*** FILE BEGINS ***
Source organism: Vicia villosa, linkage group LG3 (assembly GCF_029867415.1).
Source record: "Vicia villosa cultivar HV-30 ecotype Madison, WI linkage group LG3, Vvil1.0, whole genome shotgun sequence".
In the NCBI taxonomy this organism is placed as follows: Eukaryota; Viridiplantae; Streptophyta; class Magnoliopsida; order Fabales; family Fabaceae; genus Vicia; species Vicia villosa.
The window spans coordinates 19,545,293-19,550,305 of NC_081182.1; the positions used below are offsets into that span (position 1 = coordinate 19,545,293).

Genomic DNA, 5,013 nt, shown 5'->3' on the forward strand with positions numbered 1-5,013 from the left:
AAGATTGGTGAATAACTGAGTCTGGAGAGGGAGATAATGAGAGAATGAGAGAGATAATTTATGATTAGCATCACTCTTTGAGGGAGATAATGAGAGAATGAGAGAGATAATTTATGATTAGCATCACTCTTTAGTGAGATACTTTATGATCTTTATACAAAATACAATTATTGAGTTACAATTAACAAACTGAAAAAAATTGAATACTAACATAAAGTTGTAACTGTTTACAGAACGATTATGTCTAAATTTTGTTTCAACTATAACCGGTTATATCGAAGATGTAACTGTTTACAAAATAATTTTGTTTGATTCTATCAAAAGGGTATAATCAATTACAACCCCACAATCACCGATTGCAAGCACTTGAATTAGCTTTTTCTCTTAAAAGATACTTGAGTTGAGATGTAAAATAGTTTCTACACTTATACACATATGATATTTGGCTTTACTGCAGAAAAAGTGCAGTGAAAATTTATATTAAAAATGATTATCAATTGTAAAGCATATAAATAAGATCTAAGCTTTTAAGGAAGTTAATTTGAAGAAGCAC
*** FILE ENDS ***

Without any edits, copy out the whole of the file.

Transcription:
Source organism: Vicia villosa, linkage group LG3 (assembly GCF_029867415.1).
Source record: "Vicia villosa cultivar HV-30 ecotype Madison, WI linkage group LG3, Vvil1.0, whole genome shotgun sequence".
In the NCBI taxonomy this organism is placed as follows: Eukaryota; Viridiplantae; Streptophyta; class Magnoliopsida; order Fabales; family Fabaceae; genus Vicia; species Vicia villosa.
The window spans coordinates 19,545,293-19,550,305 of NC_081182.1; the positions used below are offsets into that span (position 1 = coordinate 19,545,293).

Genomic DNA, 5,013 nt, shown 5'->3' on the forward strand with positions numbered 1-5,013 from the left:
AAGATTGGTGAATAACTGAGTCTGGAGAGGGAGATAATGAGAGAATGAGAGAGATAATTTATGATTAGCATCACTCTTTGAGGGAGATAATGAGAGAATGAGAGAGATAATTTATGATTAGCATCACTCTTTAGTGAGATACTTTATGATCTTTATACAAAATACAATTATTGAGTTACAATTAACAAACTGAAAAAAATTGAATACTAACATAAAGTTGTAACTGTTTACAGAACGATTATGTCTAAATTTTGTTTCAACTATAACCGGTTATATCGAAGATGTAACTGTTTACAAAATAATTTTGTTTGATTCTATCAAAAGGGTATAATCAATTACAACCCCACAATCACCGATTGCAAGCACTTGAATTAGCTTTTTCTCTTAAAAGATACTTGAGTTGAGATGTAAAATAGTTTCTACACTTATACACATATGATATTTGGCTTTACTGCAGAAAAAGTGCAGTGAAAATTTATATTAAAAATGATTATCAATTGTAAAGCATATAAATAAGATCTAAGCTTTTAAGGAAGTTAATTTGAAGAAGCAC